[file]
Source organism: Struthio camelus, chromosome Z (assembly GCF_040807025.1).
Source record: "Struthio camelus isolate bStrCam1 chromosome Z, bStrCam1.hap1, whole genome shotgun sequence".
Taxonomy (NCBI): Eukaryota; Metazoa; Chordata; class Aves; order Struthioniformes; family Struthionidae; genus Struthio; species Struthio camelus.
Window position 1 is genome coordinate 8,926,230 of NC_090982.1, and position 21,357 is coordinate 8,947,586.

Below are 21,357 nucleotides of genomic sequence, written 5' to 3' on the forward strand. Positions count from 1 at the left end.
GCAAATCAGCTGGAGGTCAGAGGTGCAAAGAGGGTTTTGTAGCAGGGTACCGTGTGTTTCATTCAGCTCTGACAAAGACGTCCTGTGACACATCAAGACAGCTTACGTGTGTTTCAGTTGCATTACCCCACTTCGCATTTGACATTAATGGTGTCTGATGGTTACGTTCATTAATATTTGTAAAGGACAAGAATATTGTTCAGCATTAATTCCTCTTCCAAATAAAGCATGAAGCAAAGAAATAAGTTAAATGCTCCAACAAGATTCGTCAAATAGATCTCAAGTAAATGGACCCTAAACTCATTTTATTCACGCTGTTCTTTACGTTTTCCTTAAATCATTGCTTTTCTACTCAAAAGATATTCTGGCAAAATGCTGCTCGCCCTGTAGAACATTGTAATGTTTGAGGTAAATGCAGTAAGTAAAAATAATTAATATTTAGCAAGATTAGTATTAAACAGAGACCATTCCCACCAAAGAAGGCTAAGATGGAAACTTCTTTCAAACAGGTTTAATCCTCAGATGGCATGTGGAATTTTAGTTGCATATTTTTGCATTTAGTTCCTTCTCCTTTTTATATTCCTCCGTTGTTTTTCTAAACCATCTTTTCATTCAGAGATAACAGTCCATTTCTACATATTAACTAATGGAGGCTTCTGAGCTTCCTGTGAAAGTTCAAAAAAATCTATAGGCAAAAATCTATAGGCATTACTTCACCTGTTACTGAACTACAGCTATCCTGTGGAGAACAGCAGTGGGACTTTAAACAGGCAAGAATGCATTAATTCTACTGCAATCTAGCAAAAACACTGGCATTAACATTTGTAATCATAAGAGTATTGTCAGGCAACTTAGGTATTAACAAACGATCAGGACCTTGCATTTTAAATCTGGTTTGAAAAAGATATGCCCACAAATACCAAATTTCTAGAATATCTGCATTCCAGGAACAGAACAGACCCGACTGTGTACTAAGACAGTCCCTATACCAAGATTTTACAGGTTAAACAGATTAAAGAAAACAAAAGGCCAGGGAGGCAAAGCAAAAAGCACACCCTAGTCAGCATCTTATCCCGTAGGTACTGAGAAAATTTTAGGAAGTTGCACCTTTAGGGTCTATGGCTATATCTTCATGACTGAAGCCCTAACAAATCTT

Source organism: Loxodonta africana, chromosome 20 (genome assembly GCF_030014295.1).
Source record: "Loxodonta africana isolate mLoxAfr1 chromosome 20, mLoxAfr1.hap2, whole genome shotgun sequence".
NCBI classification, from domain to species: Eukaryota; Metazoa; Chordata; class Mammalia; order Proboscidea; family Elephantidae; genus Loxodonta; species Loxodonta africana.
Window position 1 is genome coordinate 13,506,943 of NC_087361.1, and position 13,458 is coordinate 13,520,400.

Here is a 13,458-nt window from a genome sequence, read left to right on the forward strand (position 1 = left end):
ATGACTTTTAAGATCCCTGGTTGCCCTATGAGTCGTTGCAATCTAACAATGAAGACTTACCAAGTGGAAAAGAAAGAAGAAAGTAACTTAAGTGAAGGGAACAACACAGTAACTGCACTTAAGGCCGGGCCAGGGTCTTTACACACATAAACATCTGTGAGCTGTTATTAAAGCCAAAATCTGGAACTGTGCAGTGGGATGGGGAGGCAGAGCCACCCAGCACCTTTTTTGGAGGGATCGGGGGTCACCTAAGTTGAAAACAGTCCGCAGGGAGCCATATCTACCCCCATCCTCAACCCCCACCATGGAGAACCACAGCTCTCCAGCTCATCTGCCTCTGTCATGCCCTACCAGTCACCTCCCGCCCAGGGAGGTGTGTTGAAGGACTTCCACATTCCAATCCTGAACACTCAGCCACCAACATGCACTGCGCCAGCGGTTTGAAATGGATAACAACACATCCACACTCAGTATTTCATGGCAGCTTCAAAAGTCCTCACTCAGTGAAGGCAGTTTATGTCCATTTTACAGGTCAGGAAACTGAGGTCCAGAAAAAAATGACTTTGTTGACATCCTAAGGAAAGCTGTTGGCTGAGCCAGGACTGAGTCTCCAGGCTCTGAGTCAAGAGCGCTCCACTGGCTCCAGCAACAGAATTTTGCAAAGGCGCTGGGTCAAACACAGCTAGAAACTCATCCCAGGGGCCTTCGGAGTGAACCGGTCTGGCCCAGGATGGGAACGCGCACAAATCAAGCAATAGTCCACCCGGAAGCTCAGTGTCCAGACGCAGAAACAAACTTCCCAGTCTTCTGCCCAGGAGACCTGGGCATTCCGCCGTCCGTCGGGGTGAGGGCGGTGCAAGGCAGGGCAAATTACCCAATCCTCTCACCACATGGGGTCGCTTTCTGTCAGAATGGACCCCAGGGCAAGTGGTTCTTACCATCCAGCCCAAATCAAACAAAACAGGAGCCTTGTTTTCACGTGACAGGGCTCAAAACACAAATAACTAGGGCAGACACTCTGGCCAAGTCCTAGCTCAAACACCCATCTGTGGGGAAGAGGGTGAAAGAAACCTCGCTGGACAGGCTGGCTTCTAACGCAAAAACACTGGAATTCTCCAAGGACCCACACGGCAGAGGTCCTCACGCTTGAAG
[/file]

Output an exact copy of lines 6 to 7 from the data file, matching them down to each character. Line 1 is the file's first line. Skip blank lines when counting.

GCAAATCAGCTGGAGGTCAGAGGTGCAAAGAGGGTTTTGTAGCAGGGTACCGTGTGTTTCATTCAGCTCTGACAAAGACGTCCTGTGACACATCAAGACAGCTTACGTGTGTTTCAGTTGCATTACCCCACTTCGCATTTGACATTAATGGTGTCTGATGGTTACGTTCATTAATATTTGTAAAGGACAAGAATATTGTTCAGCATTAATTCCTCTTCCAAATAAAGCATGAAGCAAAGAAATAAGTTAAATGCTCCAACAAGATTCGTCAAATAGATCTCAAGTAAATGGACCCTAAACTCATTTTATTCACGCTGTTCTTTACGTTTTCCTTAAATCATTGCTTTTCTACTCAAAAGATATTCTGGCAAAATGCTGCTCGCCCTGTAGAACATTGTAATGTTTGAGGTAAATGCAGTAAGTAAAAATAATTAATATTTAGCAAGATTAGTATTAAACAGAGACCATTCCCACCAAAGAAGGCTAAGATGGAAACTTCTTTCAAACAGGTTTAATCCTCAGATGGCATGTGGAATTTTAGTTGCATATTTTTGCATTTAGTTCCTTCTCCTTTTTATATTCCTCCGTTGTTTTTCTAAACCATCTTTTCATTCAGAGATAACAGTCCATTTCTACATATTAACTAATGGAGGCTTCTGAGCTTCCTGTGAAAGTTCAAAAAAATCTATAGGCAAAAATCTATAGGCATTACTTCACCTGTTACTGAACTACAGCTATCCTGTGGAGAACAGCAGTGGGACTTTAAACAGGCAAGAATGCATTAATTCTACTGCAATCTAGCAAAAACACTGGCATTAACATTTGTAATCATAAGAGTATTGTCAGGCAACTTAGGTATTAACAAACGATCAGGACCTTGCATTTTAAATCTGGTTTGAAAAAGATATGCCCACAAATACCAAATTTCTAGAATATCTGCATTCCAGGAACAGAACAGACCCGACTGTGTACTAAGACAGTCCCTATACCAAGATTTTACAGGTTAAACAGATTAAAGAAAACAAAAGGCCAGGGAGGCAAAGCAAAAAGCACACCCTAGTCAGCATCTTATCCCGTAGGTACTGAGAAAATTTTAGGAAGTTGCACCTTTAGGGTCTATGGCTATATCTTCATGACTGAAGCCCTAACAAATCTT

Source organism: Loxodonta africana, chromosome 20 (genome assembly GCF_030014295.1).